The Presentation Ceremony of the Japan Prize 2020, 2021 and 2022 was held in the presence of Their Majesties the Emperor and Empress of Japan in Tokyo on 13 April. Prof. Katalin Karikó, Research Professor at the University of Szeged (SZTE) and Drew Weissman, Professor at the University of Pennsylvania, have been awarded the 2022 Japan International Prize for their pioneering research contributing to the development of mRNA vaccines. At the event Dr. Karikó met Mr. Hideya Ishikura, Executive Director of Hungarian Medical Universities Foundation (HMU), a longtime student recruitment partner of the University of Szeged.
The Japan Prize is awarded annually to scientists and engineers from around the world who have made significant contributions to the advancement of science and technology, thereby furthering the cause of peace and prosperity of mankind. Each year two fields of scientific endeavor are honored. The Japan Prize laureates receive a certificate of merit and a prize medal.
According to Emperor Naruhito’s laudation, Karikó and Weissman received the Prize for their pioneering research contributing to the development of mRNA vaccines. The two scientists have discovered that by replacing uridine with a modified form of uridine in the mRNA molecule, they can suppress the unwanted innate immune response in the body. Their continuous research into mRNA protein production has laid the foundation for the development of mRNA vaccines.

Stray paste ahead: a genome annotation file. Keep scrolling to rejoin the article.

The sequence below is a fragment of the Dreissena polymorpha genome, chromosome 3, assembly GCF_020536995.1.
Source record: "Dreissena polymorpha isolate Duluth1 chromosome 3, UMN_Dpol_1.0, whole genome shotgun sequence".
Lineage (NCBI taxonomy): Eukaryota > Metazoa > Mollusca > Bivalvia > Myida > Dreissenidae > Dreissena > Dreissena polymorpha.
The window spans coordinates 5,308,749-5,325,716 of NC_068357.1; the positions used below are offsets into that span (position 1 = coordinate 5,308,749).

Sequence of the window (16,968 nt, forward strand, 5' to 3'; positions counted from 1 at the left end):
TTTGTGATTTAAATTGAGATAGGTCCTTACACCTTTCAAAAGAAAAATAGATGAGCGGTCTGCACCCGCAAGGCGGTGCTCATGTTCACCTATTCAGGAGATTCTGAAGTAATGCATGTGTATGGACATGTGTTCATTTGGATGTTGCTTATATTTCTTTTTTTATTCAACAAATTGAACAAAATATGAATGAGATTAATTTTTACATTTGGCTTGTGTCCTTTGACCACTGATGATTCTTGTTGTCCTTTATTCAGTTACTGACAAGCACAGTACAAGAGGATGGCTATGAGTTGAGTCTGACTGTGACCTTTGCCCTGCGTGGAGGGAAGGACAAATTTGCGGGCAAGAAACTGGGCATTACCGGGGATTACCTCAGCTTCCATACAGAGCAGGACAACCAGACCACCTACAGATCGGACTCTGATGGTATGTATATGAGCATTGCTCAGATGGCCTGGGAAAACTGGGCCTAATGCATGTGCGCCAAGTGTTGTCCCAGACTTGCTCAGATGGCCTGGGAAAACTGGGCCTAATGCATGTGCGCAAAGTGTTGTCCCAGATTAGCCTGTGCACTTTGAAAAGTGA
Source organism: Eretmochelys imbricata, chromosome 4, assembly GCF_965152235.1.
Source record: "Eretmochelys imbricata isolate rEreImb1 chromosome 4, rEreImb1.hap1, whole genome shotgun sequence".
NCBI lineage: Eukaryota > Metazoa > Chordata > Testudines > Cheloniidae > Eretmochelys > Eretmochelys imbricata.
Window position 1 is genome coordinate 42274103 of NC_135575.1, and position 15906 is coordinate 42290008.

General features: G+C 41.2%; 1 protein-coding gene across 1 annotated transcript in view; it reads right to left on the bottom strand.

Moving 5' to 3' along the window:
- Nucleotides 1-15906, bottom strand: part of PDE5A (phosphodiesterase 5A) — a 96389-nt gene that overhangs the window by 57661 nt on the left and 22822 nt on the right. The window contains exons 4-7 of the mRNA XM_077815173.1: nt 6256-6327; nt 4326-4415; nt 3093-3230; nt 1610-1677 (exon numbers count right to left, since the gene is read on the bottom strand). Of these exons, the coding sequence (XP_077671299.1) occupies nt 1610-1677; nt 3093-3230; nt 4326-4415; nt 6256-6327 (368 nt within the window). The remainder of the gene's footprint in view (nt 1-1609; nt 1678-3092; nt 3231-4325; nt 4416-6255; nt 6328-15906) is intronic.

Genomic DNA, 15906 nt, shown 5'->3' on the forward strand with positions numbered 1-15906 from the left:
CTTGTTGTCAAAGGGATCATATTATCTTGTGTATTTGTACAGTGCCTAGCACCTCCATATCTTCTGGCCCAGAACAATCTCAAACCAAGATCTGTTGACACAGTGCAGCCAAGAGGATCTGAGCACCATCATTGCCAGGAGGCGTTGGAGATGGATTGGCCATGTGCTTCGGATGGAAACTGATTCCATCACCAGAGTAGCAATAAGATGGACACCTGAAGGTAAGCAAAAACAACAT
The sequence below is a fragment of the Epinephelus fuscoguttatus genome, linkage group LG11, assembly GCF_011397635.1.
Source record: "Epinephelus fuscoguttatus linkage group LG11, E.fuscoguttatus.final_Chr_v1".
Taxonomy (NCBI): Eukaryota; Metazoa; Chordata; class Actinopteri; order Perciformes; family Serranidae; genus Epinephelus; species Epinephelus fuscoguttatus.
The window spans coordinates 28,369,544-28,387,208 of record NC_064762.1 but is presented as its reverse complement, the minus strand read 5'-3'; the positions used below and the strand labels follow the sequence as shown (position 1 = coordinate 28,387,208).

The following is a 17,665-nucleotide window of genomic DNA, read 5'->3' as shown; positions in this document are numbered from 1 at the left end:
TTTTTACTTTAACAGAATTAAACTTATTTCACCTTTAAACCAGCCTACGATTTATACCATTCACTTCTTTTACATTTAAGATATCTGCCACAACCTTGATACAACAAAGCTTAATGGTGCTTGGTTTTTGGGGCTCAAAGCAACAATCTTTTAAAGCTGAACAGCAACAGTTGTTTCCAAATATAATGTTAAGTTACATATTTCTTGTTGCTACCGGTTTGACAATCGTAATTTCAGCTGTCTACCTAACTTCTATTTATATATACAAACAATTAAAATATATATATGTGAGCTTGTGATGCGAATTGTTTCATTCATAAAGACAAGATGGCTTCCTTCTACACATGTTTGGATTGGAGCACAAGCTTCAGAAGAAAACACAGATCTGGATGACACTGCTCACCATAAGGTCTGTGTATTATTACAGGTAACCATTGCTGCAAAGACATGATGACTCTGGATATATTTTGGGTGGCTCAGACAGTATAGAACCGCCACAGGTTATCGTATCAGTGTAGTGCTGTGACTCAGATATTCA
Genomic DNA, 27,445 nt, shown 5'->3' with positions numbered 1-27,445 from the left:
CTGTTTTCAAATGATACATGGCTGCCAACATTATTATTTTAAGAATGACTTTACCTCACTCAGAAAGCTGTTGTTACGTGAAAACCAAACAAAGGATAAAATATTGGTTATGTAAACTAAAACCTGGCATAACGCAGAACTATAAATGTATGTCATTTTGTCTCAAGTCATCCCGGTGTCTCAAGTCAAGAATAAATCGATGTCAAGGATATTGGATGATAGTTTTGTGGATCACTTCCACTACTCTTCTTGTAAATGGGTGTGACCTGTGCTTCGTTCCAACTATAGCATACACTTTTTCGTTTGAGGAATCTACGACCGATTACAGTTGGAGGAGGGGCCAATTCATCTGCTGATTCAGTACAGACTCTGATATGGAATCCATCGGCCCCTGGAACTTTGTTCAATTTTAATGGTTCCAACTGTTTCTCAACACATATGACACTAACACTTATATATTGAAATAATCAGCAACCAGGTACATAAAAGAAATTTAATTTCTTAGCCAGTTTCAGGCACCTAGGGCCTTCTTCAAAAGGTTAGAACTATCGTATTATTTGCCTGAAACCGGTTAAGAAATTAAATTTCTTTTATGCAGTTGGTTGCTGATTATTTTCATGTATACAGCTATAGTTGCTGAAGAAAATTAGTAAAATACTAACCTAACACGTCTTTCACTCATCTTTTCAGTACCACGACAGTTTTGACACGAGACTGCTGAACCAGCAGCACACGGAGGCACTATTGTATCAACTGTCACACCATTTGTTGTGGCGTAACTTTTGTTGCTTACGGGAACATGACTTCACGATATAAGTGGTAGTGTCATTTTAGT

The University of Szeged is honored that its alumna and research professor, Dr. Katalin Karikó has been awarded the Japan Prize! This is Dr. Karikó’s second prize in Japan – she also received the Keio Medical Science Prize. The University of Szeged has long put intense focus on recruiting Japanese students with strong educational background for its internationally recognized programmes. Hungarian Medical Universities Foundation (HMU) has been the University’s longtime, exclusive partner in these efforts. As a result, there are currently 114 students of Japanese nationality pursuing their studies at the institution, the majority of them in Health Sciences. Thus, Executive Director Mr. Hideya Ishikura’s meeting with Dr. Karikó is of symbolic meaning, representing the collaboration between HMU and the University of Szeged. Dr. Norbert Palanovics, Ambassador Extraordinary and Plenipotentiary of Hungary to Japan - who also plays an important role in the promotion of Hungarian higher education in the country - was also present at the Ceremony.
In the picture from left to right, Dr. Norbert Palanovics, Dr. Katalin Karikó, Mr. Hideya Ishikura
Summing up her career Katalin Karikó said that „my journey from the humble beginning demonstrates that it doesn’t matter how far you start, you can achieve so much if you put your mind into it and don’t give up.” She praised the Japan prize for putting a spotlight on scientific research, technological advancement and international collaboration – all of these having been so crucial for the development of mRNA. She also expressed the hope that this recognition would inspire the future generation to become scientists. Following the Japan Prize award ceremony and the associated scientific lectures, Katalin Karikó concluded her program in Tokyo with various meetings and discussions at Keio University.